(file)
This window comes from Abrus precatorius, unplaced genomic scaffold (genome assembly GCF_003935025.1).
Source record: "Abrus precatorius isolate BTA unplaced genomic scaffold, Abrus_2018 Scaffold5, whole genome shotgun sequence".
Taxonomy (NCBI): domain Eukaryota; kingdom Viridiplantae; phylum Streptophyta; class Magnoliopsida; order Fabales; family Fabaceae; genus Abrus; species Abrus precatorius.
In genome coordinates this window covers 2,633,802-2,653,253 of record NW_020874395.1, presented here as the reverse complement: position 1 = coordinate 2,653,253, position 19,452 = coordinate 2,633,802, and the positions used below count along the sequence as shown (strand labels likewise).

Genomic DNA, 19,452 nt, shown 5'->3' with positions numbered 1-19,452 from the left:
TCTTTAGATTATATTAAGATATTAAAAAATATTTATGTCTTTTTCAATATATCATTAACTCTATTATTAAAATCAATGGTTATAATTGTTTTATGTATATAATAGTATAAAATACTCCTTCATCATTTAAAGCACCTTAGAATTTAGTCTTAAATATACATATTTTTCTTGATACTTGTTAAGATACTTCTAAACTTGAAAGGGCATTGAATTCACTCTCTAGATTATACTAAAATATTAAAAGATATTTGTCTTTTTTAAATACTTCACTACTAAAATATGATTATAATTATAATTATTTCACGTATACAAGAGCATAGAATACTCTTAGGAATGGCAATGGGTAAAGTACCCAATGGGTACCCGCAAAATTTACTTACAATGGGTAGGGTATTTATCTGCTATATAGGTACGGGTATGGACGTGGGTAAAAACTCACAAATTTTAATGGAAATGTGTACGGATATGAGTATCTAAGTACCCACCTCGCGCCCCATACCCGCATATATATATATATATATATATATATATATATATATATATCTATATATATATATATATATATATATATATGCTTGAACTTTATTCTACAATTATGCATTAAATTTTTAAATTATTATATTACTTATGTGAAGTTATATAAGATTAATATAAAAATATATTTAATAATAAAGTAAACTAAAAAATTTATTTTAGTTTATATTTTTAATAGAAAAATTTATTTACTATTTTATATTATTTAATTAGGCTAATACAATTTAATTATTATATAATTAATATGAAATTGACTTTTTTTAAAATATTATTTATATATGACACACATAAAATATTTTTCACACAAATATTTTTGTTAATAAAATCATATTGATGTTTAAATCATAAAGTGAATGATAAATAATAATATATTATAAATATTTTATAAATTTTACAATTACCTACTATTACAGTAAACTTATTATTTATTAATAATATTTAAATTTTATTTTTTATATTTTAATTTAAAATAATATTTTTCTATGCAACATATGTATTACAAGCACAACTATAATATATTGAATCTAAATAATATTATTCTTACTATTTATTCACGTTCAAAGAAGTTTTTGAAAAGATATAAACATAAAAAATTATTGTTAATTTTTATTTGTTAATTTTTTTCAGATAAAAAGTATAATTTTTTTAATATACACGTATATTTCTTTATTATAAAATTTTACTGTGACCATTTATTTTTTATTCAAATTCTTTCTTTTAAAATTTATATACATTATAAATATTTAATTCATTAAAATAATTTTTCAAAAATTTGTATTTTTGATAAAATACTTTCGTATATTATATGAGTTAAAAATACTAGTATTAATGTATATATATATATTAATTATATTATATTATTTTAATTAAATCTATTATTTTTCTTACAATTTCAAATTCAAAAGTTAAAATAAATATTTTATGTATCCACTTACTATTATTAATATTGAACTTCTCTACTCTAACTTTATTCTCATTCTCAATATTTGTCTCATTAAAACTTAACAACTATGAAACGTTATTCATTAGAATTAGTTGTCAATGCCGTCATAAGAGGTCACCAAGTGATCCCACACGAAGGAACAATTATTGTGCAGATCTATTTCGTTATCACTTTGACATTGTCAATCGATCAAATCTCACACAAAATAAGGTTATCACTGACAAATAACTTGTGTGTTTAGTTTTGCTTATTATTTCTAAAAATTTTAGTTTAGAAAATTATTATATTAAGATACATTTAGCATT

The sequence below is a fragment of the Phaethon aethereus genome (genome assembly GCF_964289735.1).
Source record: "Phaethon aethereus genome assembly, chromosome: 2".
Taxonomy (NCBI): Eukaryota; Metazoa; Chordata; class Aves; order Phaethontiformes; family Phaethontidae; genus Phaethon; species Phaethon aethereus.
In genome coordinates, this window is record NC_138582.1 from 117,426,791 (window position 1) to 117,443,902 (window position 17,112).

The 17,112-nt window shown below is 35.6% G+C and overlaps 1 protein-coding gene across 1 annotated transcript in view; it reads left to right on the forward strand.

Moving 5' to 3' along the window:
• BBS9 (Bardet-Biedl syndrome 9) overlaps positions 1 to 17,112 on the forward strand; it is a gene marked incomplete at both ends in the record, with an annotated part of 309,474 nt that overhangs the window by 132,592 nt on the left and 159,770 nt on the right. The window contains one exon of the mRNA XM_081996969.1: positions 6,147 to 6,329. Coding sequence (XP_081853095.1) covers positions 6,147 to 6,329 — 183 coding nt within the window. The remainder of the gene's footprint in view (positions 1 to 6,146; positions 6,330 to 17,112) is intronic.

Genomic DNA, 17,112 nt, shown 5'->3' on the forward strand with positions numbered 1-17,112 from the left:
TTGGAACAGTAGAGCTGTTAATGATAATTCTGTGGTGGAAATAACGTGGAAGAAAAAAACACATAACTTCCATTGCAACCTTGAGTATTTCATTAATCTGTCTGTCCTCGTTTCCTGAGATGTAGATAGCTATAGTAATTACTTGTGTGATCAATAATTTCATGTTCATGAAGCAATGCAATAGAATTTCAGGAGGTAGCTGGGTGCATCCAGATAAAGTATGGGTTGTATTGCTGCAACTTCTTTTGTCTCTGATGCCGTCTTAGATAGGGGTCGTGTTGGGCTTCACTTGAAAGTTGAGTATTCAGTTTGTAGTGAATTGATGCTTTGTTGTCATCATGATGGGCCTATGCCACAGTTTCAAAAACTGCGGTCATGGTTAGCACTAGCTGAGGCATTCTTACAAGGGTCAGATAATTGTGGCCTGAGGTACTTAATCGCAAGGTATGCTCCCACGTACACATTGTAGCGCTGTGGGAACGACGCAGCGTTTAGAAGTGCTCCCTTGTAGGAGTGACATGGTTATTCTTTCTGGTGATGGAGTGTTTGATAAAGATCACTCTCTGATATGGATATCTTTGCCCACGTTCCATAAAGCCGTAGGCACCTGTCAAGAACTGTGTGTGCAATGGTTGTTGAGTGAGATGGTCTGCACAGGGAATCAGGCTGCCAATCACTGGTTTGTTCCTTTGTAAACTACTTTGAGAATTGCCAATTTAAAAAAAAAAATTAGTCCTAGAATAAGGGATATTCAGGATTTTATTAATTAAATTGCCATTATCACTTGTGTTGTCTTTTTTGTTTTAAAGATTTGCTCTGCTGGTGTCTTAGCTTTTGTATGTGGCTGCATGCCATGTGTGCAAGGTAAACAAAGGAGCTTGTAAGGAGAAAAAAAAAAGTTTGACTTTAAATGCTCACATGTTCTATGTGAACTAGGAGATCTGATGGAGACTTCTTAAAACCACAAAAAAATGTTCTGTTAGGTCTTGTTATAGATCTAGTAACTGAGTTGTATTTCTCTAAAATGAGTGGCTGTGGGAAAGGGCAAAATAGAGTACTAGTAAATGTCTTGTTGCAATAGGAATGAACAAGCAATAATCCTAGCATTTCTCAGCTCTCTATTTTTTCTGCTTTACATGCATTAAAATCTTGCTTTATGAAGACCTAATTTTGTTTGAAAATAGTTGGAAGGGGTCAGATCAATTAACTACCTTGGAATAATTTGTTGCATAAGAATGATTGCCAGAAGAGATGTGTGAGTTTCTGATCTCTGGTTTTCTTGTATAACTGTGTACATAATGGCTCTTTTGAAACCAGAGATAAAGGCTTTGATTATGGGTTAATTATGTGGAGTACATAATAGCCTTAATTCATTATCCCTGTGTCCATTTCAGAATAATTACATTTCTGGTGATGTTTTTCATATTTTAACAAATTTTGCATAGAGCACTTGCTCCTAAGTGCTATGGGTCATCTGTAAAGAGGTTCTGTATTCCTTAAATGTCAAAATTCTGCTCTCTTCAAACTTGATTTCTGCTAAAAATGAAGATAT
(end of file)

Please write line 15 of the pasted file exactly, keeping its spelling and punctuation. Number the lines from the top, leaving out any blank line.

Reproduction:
TTGGAACAGTAGAGCTGTTAATGATAATTCTGTGGTGGAAATAACGTGGAAGAAAAAAACACATAACTTCCATTGCAACCTTGAGTATTTCATTAATCTGTCTGTCCTCGTTTCCTGAGATGTAGATAGCTATAGTAATTACTTGTGTGATCAATAATTTCATGTTCATGAAGCAATGCAATAGAATTTCAGGAGGTAGCTGGGTGCATCCAGATAAAGTATGGGTTGTATTGCTGCAACTTCTTTTGTCTCTGATGCCGTCTTAGATAGGGGTCGTGTTGGGCTTCACTTGAAAGTTGAGTATTCAGTTTGTAGTGAATTGATGCTTTGTTGTCATCATGATGGGCCTATGCCACAGTTTCAAAAACTGCGGTCATGGTTAGCACTAGCTGAGGCATTCTTACAAGGGTCAGATAATTGTGGCCTGAGGTACTTAATCGCAAGGTATGCTCCCACGTACACATTGTAGCGCTGTGGGAACGACGCAGCGTTTAGAAGTGCTCCCTTGTAGGAGTGACATGGTTATTCTTTCTGGTGATGGAGTGTTTGATAAAGATCACTCTCTGATATGGATATCTTTGCCCACGTTCCATAAAGCCGTAGGCACCTGTCAAGAACTGTGTGTGCAATGGTTGTTGAGTGAGATGGTCTGCACAGGGAATCAGGCTGCCAATCACTGGTTTGTTCCTTTGTAAACTACTTTGAGAATTGCCAATTTAAAAAAAAAAATTAGTCCTAGAATAAGGGATATTCAGGATTTTATTAATTAAATTGCCATTATCACTTGTGTTGTCTTTTTTGTTTTAAAGATTTGCTCTGCTGGTGTCTTAGCTTTTGTATGTGGCTGCATGCCATGTGTGCAAGGTAAACAAAGGAGCTTGTAAGGAGAAAAAAAAAAGTTTGACTTTAAATGCTCACATGTTCTATGTGAACTAGGAGATCTGATGGAGACTTCTTAAAACCACAAAAAAATGTTCTGTTAGGTCTTGTTATAGATCTAGTAACTGAGTTGTATTTCTCTAAAATGAGTGGCTGTGGGAAAGGGCAAAATAGAGTACTAGTAAATGTCTTGTTGCAATAGGAATGAACAAGCAATAATCCTAGCATTTCTCAGCTCTCTATTTTTTCTGCTTTACATGCATTAAAATCTTGCTTTATGAAGACCTAATTTTGTTTGAAAATAGTTGGAAGGGGTCAGATCAATTAACTACCTTGGAATAATTTGTTGCATAAGAATGATTGCCAGAAGAGATGTGTGAGTTTCTGATCTCTGGTTTTCTTGTATAACTGTGTACATAATGGCTCTTTTGAAACCAGAGATAAAGGCTTTGATTATGGGTTAATTATGTGGAGTACATAATAGCCTTAATTCATTATCCCTGTGTCCATTTCAGAATAATTACATTTCTGGTGATGTTTTTCATATTTTAACAAATTTTGCATAGAGCACTTGCTCCTAAGTGCTATGGGTCATCTGTAAAGAGGTTCTGTATTCCTTAAATGTCAAAATTCTGCTCTCTTCAAACTTGATTTCTGCTAAAAATGAAGATAT